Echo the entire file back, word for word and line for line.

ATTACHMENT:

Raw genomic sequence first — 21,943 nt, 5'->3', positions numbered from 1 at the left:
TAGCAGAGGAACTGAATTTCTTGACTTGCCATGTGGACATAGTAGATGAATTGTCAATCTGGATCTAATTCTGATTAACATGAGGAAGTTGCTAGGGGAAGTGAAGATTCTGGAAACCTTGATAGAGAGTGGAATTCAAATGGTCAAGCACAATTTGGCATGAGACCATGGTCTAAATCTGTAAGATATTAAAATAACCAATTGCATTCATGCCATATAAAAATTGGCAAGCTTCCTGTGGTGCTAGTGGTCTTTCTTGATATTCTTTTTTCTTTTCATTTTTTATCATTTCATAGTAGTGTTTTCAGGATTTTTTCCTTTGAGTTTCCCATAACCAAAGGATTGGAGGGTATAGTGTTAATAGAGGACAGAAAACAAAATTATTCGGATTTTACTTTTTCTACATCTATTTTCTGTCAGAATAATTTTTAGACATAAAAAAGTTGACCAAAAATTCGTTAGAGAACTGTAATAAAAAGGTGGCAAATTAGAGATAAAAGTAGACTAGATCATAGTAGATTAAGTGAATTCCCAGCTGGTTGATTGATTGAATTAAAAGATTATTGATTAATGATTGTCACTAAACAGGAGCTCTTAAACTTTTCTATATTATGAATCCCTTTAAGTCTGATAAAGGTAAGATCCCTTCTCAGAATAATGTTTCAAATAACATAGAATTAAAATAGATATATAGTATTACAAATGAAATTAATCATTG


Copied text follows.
Raw genomic sequence first — 21,943 nt, 5'->3', positions numbered from 1 at the left:
TAGCAGAGGAACTGAATTTCTTGACTTGCCATGTGGACATAGTAGATGAATTGTCAATCTGGATCTAATTCTGATTAACATGAGGAAGTTGCTAGGGGAAGTGAAGATTCTGGAAACCTTGATAGAGAGTGGAATTCAAATGGTCAAGCACAATTTGGCATGAGACCATGGTCTAAATCTGTAAGATATTAAAATAACCAATTGCATTCATGCCATATAAAAATTGGCAAGCTTCCTGTGGTGCTAGTGGTCTTTCTTGATATTCTTTTTTCTTTTCATTTTTTATCATTTCATAGTAGTGTTTTCAGGATTTTTTCCTTTGAGTTTCCCATAACCAAAGGATTGGAGGGTATAGTGTTAATAGAGGACAGAAAACAAAATTATTCGGATTTTACTTTTTCTACATCTATTTTCTGTCAGAATAATTTTTAGACATAAAAAAGTTGACCAAAAATTCGTTAGAGAACTGTAATAAAAAGGTGGCAAATTAGAGATAAAAGTAGACTAGATCATAGTAGATTAAGTGAATTCCCAGCTGGTTGATTGATTGAATTAAAAGATTATTGATTAATGATTGTCACTAAACAGGAGCTCTTAAACTTTTCTATATTATGAATCCCTTTAAGTCTGATAAAGGTAAGATCCCTTCTCAGAATAATGTTTCAAATAACATAGAATTAAAATAGATATATAGTATTACAAATGAAATTAATCATTG